¶ 43 This case also involves the scenario this statute aims to avoid. Section 7B-2901(b) provides for DSS to keep a list of sensitive records under protective custody and then includes a catch-all provision to protect “other information which the court finds should be protected from public inspection in the best interests of the juvenile.” N.C. Gen. Stat. § 7B-2901(b). And as noted above, these same provisions apply to the records of the law enforcement agencies to the extent the records deal with investigations of child abuse, under North Carolina General Statute § 132-1.4(l). Based on the catch-all provision, the purpose of the statute is to protect sensitive information in the best interest of the juvenile. Section 7B-2901(b)(2) builds on that purpose by placing upon trial courts a further duty to help protect the sensitive information by ensuring DSS has notice and an opportunity to be heard before determining if the information “is relevant and necessary to the trial of the matter before the court and unavailable from any other source.” Id. at (b)(2). These procedures help protect victims of abuse, in this case sexual abuse, who are not parties to the case because they ensure someone—specifically the trial court—can decide what should and should not be released and any conditions placed on the release. For example, even if the records Plaintiff seeks here are released to Plaintiff, they would likely be placed under seal and not simply released to the Plaintiff's attorney with no restrictions on how they are used or shared. By not following the DSS notification procedures laid out in § 7B-2901(b)(2), the trial court has not fulfilled its duty under the statute to protect this sensitive information about victims of sexual abuse.
¶ 44 Finally, the Majority Opinion implies this Court's writ of supersedeas will remain in effect to stay the ex parte discovery order before us despite the dismissal of the appeal, thus preventing the wholesale release of records of sexual abuse of children, now adults, who may be harmed by the public release of this information. But the writ will not prevent the release of the records because it will no longer have any effect. “ ‘Supersedeas’ is a writ issuing from an appellate court to preserve the status quo pending the exercise of the appellate court's jurisdiction, is issued only to hold the matter in abeyance pending review, and may be issued only by the court in which an appeal is pending.” City of New Bern v. Walker, 255 N.C. 355, 356, 121 S.E.2d 544, 545–46 (1961) (per curiam) (all emphasis included has been added; emphasis from original removed) (citing Seaboard Air-Line R. Co. v. Horton, 176 N.C. 115, 96 S.E. 954 (1918)). In other words, the writ of supersedeas only applies when the appeal is pending before this Court. See Craver v. Craver, 298 N.C. 231, 237–38, 258 S.E.2d 357, 362 (1979) (“The writ of supersedeas may issue only in the exercise of, and as ancillary to, the revising power of an appellate court; its office is to preserve the status quo pending the exercise of appellate jurisdiction.” (emphasis added after “status quo”)). The writ of supersedeas in this case recognizes that it only applies while this appeal is pending; it states, the ex parte order on appeal “is hereby stayed pending the outcome of petitioner's [Defendants’] appeal to this Court.”4 COA# P21-243, Dkt. No. 1 (24 August 2021) (emphasis added). The Majority Opinion dismisses Defendants’ appeal, and thus the writ of supersedeas can have no further effect; there is no longer an appeal pending to which its power can attach. The writ of supersedeas here and writs of supersedeas in general only apply when the appeal in connection with which they are issued is pending, and once the Majority Opinion dismisses the interlocutory appeal, the plain language of the writ here instructs the order on appeal is no longer stayed.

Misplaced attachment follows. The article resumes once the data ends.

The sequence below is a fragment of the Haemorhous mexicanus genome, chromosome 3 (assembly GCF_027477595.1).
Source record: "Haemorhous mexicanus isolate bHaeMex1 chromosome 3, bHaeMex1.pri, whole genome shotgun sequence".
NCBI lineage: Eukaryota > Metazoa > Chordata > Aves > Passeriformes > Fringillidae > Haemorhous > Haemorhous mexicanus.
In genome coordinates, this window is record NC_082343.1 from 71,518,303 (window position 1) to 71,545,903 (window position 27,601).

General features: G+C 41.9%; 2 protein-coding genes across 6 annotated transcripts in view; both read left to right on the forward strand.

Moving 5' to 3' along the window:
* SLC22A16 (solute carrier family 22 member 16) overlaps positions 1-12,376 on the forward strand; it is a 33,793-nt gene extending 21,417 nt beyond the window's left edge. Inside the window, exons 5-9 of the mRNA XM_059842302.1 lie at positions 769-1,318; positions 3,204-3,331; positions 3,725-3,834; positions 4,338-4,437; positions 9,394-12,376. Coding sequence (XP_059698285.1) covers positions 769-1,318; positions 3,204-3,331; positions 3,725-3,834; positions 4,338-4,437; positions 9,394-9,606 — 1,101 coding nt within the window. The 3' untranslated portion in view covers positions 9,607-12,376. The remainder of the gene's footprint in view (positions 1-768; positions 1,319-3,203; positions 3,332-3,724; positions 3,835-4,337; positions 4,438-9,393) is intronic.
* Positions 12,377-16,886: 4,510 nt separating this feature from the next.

¶ 45 Because I believe Defendants have shown a substantial right on both due process and statutory grounds, I would not dismiss their appeal as interlocutory. Further, because Defendants were entitled to notice of the hearing of Plaintiff's motion by the trial court and the plain, unambiguous language of § 7B-2901(b) also requires the trial court to give DSS notice and the chance to be heard before releasing the DSS records at issue, I would find the trial court erred by entering the order ex parte and without prior notice to either Defendants or DSS. Lastly, since the Majority Opinion dismisses this appeal, the writ of supersedeas provides no further protection.
¶ 46 Respectfully, I dissent.
1. The current version of § 132-1.4(a) contains the same language quoted by Gannett; the only change since the 2003 version of the statute is the addition of protection for records of investigations from the North Carolina Innocence Inquiry Commission. Compare N.C. Gen. Stat. § 132-1.4(a) (2003) with N.C. Gen. Stat. § 132-1.4(a) (2021).
2. The current version of the Rules of Practice for Superior and District Court now includes slightly different language around notice. See General Rules of Practice for the Superior and District Court, Rule 6 (eff. 1 Sept. 2021) (requiring an attorney “scheduling a hearing on a motion” to “make a good-faith effort to request a date for the hearing on which each interested party is available” except “if a motion is properly made ex parte” (emphasis added)).
3. Specifically, the defendants there challenged the order releasing those records on the grounds the North Carolina Industrial Commission was not a court that could order disclosure of the records as required by statute, but this Court found the Industrial Commission was a court for these purposes. Jane Doe 1, 163 N.C. App. at 139, 592 S.E.2d at 718. Regardless of the specific nature of the defendants’ challenge on the merits in that case, Jane Doe 1 should guide our decision here on the question of whether Defendants have demonstrated a substantial right because it found defendants asserting the same statutory protections at issue here had shown a substantial right as laid out above.
4. The writ of supersedeas provides as follows: “The order entered by Judge Lisa C. Bell on 11 June 2021 ordering production of records in the custody of the Winston-Salem Police Department, the Richmond County Sheriff's office, the Richmond County Department of Social Services, the Richmond County Juvenile Division, the Richmond County Court, the Forsyth County Sheriff's office, and the Forsyth County Department of Social Services is hereby stayed pending the outcome of petitioner's appeal to this Court.” COA# P21-243, Dkt. No. 1 (24 August 2021). The order referenced in the writ of supersedeas is the order on appeal here.
Judge ZACHARY concurs. Chief Judge Stroud dissents with separate opinion.
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Docket No: No. COA21-546
Decided: June 21, 2022
Court: Court of Appeals of North Carolina.